formerly held. Those times resemble both the heathen
period and the dark ages, and yet can scarcely be classed
with either.

Under the early emperors, there had sprung up in
Rome, in the midst of its imperial guilt and heathen
idolatry, a religious sect of mean and despised men,
whose moral system possessed a purity hitherto unima-
gined, and was founded on a faith contradicting alike
the licentiousness of the mythological religion professed
by the state, and the proud self-sufficiency of the philo-
sophical theologians. Shielded by the divine favour, this
small society grew and prospered, and its purifying in-
fluence gradually" spread more and more widely. The
rulers soon discovered the progress of the new opinions ;
and, in respect to this sect, the careless toleration of
paganism was violated. While the bad emperors were
incited by casual caprice or malicious counsels, some of
the wise ones were alarmed by inaccurate notions as to
the ulterior views of a community, whose brotherly co-
operation and moral strength were so unlike to the
vicious weakness of the civil government and its instru-
ments. Persecution of the believers in Italy began as
early at least as the reign of Nero, and was repeated at
intervals till the death of Diocletian ; but the prisons
of the martyrs, and the amphitheatres in which they
were brought out to die, became more successful schools
of the true faith than if they had been converted into
churches ; and when Constantine ascended the throne,
such was the prevalence of Christianity in the empire,
that his conversion, whatever may have been the motives



ILLUSTRATIONS OF CHRISTIAN ANTIQUITIES. 15

which really prompted it, had all the effects of a step
dictated by sound views of worldly policy.

But even before that time, the church had declined
deeply both in doctrine and discipline ; and the decay
became still more lamentable in the unhappy period
which followed. There were numerous good men, and
a few who maintained in many points the purity of the
gospel faith ; but the ecclesiastical community at large
was stained by increasing departure from evangelical
truth, by an undue assumption of power on the part of
the higher members of its government, by a worldly and
arrogant temper in its priests, by a half-pagan splendour
in its ceremonies, and (perhaps the worst fault of all)
by an ascetic spirit, which led the clergy to encourage
the growing inclination of devout laymen to seclude
themselves from. alL the active duties of life.

ILLUSTRATIONS OF CHARACTER.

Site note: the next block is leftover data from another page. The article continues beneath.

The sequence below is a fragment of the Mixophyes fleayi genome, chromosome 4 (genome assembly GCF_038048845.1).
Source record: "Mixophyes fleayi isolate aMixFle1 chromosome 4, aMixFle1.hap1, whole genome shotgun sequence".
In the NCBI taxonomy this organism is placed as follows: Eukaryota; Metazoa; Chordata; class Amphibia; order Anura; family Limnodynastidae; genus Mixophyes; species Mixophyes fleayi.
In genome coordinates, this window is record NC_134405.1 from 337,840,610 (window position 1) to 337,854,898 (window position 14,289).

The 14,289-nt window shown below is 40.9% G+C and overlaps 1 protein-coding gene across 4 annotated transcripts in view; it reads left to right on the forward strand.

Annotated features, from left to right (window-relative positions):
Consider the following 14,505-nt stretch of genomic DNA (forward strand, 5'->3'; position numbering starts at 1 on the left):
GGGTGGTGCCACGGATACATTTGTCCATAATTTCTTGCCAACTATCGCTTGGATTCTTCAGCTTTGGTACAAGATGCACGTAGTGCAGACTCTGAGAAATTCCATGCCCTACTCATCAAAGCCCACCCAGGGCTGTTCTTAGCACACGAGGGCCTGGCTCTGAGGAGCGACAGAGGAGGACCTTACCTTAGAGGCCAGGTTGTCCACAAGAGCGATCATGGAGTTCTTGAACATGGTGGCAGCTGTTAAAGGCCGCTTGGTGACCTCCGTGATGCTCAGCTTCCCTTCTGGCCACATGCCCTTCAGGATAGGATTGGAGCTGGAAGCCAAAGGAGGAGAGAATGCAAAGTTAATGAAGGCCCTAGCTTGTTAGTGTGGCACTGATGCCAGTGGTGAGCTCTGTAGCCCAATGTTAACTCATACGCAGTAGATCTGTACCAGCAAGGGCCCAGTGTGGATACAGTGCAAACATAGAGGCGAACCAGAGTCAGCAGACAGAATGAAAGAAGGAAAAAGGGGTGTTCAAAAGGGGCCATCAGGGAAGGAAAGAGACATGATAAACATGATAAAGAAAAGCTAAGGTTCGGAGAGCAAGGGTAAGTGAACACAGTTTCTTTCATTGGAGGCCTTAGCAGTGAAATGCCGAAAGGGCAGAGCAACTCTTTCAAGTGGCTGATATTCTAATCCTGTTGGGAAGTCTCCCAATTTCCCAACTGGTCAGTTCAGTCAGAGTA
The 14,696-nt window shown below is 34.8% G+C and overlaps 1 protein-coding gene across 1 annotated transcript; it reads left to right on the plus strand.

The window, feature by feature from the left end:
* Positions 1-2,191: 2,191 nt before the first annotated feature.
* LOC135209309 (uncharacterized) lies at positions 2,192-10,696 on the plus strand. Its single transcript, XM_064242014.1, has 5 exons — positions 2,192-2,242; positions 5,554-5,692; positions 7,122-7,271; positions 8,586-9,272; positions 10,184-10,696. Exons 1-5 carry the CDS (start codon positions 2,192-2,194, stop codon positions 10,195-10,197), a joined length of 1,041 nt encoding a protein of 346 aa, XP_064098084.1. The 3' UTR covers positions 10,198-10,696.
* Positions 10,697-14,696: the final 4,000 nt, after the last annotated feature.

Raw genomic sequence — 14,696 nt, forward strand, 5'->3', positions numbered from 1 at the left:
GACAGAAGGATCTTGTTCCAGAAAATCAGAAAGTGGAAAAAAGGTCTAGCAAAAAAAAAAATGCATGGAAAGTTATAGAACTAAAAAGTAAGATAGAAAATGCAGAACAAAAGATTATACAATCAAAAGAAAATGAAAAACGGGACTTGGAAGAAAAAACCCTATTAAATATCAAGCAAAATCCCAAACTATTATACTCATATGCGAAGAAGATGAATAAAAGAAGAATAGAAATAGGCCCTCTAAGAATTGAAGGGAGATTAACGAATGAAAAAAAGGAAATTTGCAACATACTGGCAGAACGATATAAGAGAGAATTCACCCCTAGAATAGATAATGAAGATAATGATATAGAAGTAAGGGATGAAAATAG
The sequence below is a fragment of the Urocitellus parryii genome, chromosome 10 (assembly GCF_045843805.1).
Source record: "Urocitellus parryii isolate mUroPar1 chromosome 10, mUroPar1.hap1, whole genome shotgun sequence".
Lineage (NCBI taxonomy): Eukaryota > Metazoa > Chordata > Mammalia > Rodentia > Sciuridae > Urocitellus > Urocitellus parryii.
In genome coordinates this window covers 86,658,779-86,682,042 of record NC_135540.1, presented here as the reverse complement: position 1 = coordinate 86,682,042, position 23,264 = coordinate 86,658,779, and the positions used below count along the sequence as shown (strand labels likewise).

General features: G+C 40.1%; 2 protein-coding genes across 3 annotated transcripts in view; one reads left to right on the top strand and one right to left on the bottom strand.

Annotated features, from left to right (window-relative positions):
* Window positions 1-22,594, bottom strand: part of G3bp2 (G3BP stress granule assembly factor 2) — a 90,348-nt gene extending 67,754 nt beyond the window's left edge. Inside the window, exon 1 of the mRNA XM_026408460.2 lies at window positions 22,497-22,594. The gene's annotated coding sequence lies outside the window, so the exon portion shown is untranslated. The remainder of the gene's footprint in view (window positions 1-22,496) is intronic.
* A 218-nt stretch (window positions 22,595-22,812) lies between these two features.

No feature of the age is more interesting than the very
natural struggle which ensued between the false religion
and the true. Paganism was dead in spirit ; but long
after the time of Constantine, its dry bones were still
adorned hy the trappings of its mythology and ritual ;
and, especially in Italy, its temples yet stood to remind
the people of its ancient glory. The pomp of the Chris-
tian rites, likewise, which already in some of their varied
shapes rivalled the splendour of the heathen ceremonial,
was less fully displayed in the west than in those
Greek provinces that surrounded the imperial court ;
and in Rome national recollections and family pride
concurred in supporting the image of the fallen worship.
The people were partly heathen, partly Christian ; the
senate was also divided, the majority being pagans till
the time of Theodosius ; the priestly colleges of the an-
cient city were still maintained, and filled by the noblest
Romans ; and the Christian emperors themselves accepted
the nominal dignity of Chief Pontiff.

The apostasy of Julian gave fresh force to the old
party ; and that prince restored to the senate-house of



16 ILLUSTRATIONS OF CHRISTIAN ANTIQUITIES.

Rome the altar and statue of Victory, which had stood
in it during the heathen times, but liad been removed by
Constantine. Gratian abolished the sacerdotal colleges,
and anew displaced from the senate-house the idolatrous
altar and its rites. In the reign of Valentinian I. the
question between the two religions was referred formally
to the throne. A majority of the senate petitioned the
emperor for the restoration of the altar of Victory ; and
the skilfully oratorical petition is still extant, in which
their spokesman, the senator Symmachus, maintained
the cause of the old faith. The rhetoric of the Roman
was outweighed by the eloquence of a yet abler advo-
cate, the celebrated Ambrosius, bishop of Milan, who,
after a distinguished civil career, had devoted himself
with heart and soul to the advancement of religion and
the church. In the year 388, the great Theodosius,
having replaced his co-emperor Valentinian on the
throne of the West, entered Rome in triumph ; the
question as to the religion of the senate was debated in
his presence ; and a majority of the members declared
in favour of Christianity. The heathen party were
never again able to resist, either in the city or in the
provinces ; in 890 their worshij) was prohibited by
imperial edicts ; and early in the succeeding century its
last trace in Italy had vanished. A few men of letters,
whose faith is doubtful, may be classed as sceptics rather
than pagan believers.

The zeal of the devout, and the facility with which
the emperors }' ielded to the tide of feeling in favour of
the church, gave to its ministers a wealth and conside-
ration on which, in some cases, they founded claims not
less arrogant than those of the proudest popes in the
middle ages. But the power of the clergy was often
exerted for purposes which did them honour. No priest
of the age ranked higher than Ambrose, or better de-